Determine a sustainable compliance risk assessment initiative.
Imagine forcing employees to partake in a compliance risk assessment process by insisting that they participate, do the assessment as part of their daily workload with no recognition for their efforts, and then do a “gotcha” when it is determined that the employees were not promoting or adopting best practices to ensure compliance with the law. A really bad idea, right?
Knowing your organizational culture will help you begin your quest to start a compliance risk assessment process. Did you start this process with an edict from the CEO or board? Did you start this process with a grassroots initiative involving employees who may know that the organization is not complying with a specific law?
Customize this process to best fit your organization. Ask these questions: What works best at your entity? Does the CEO command the loyalty and trust needed to successfully start and implement this assessment process? Do your employees feel empowered to raise ideas to upper management with the presumption that they will be heard and that good ideas will be addressed? Or is the culture mixed—the CEO pushes the idea and leaves it to the employees to determine the who and what to make it work?
Regardless of how your culture works, you need to know it well and work within its boundaries. Implementing a compliance risk assessment initiative takes time and a lot of effort across the entire business. This is not an initiative confined solely to internal audit, finance, or facility services. This initiative cuts across all departments, units, and divisions. It involves the entire organization.
One does not have to look hard to find clear evidence of organizational cultures that did not believe compliance was a necessary part of their existence. Indeed, in the banking industry, the number and dollar amount of fines for noncompliance with federal laws is staggering. And the long-term reputational damage from these highly publicized noncompliance events will linger in the public’s mindset for years, if not decades.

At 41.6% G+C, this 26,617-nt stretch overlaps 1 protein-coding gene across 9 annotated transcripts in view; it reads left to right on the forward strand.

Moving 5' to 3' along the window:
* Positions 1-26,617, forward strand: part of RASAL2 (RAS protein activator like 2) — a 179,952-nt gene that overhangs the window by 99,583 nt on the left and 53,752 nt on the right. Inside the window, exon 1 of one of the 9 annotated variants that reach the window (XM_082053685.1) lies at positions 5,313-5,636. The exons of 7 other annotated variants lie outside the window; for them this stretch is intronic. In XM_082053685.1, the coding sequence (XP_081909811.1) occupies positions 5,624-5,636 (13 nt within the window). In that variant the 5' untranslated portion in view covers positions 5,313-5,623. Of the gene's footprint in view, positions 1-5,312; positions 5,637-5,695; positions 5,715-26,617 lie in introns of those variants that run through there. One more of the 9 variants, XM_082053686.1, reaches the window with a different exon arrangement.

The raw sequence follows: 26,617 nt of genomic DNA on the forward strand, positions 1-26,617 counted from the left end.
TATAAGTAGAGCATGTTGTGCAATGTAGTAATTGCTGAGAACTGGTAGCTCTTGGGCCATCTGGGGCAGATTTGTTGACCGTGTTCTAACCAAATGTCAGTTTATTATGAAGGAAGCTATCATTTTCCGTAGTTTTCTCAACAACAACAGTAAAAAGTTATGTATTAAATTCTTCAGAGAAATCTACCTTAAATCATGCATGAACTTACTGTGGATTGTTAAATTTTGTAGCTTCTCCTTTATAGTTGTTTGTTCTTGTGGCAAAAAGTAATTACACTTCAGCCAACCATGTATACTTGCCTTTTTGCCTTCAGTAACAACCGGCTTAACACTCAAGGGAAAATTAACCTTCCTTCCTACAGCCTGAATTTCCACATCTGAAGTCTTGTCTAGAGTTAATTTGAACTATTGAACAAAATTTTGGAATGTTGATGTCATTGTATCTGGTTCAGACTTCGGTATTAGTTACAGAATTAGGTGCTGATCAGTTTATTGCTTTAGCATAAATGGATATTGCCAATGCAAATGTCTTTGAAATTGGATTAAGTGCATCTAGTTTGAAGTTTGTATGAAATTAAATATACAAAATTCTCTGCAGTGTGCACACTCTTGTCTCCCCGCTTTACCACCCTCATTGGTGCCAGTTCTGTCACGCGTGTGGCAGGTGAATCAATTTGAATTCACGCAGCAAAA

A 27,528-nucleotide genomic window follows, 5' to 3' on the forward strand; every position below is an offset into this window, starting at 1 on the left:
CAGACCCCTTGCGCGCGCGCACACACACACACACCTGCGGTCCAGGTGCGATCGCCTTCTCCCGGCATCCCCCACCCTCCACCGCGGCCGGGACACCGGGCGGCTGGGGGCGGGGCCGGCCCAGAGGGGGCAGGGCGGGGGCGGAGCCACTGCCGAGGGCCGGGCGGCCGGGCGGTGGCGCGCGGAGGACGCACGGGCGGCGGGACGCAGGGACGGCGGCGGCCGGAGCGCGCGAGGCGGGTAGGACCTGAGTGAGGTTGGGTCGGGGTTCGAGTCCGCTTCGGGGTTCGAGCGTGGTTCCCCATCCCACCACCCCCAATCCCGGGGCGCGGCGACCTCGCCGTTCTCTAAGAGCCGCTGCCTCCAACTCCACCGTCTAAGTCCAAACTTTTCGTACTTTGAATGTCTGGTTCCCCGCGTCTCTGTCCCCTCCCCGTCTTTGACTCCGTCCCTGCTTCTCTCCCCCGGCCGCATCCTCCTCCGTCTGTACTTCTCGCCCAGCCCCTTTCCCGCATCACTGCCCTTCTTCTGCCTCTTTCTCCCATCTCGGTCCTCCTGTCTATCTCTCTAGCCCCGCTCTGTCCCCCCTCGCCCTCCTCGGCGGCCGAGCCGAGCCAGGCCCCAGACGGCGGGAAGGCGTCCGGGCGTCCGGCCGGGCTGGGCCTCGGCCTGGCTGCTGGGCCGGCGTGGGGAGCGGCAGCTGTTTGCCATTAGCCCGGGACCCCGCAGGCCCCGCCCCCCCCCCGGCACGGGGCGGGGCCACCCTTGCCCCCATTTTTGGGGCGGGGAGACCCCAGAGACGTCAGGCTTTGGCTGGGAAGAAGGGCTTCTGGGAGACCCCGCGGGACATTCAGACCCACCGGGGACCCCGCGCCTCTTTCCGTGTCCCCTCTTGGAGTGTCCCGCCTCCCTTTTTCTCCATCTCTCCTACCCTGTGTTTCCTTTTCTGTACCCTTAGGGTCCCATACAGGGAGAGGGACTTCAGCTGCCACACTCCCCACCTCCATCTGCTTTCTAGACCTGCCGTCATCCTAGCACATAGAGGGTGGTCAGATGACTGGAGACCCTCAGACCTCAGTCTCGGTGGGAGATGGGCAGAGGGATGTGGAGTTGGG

So, what can you do? If your initiative does have the initial push from the CEO, other upper management, and board, then the initial buy-in is present. How can you turn that enthusiasm into a sustainable program that has buy-in from all employees?
Time: Realize that it takes time to let the process work and see the benefits of compliance risk assessments. When employees realize that this assessment program will make their jobs easier, it will result in buy-in.
Deliberate Communications: Throughout the entire organization, deliberately and systematically communicate how the initiative is going and publicize its benefits, including increased employee morale, fewer fines, or whatever measurement has been chosen to show the initiative is achieving its stated goals.
Realistic and Achievable Goals: Remember the old adage: don’t bite off more than you can chew. Be realistic when determining your universe of risk and focus on what you can achieve in the appropriate time period for this first round of assessment.
So, perhaps you have accomplished what you were asked to do—e.g., develop the framework for implementing a compliance risk assessment program. You have identified the universe of risk, recruited compliance partners to assess the risk, quantified your organization’s compliance risks, and developed a robust mitigation plan. Your work will always be in progress and you’ll sometimes feel as if you are pushing that rock up the hill. Keep pushing; the summit is approaching.
And now, finally, it’s time to sit back and eat that piece of red velvet cake with luscious whipped cream frosting . . . while planning your next assessment cycle.
Go bake a cake from scratch. Bring it to work and celebrate the achievement of implementing an effective compliance risk assessment program with your coworkers.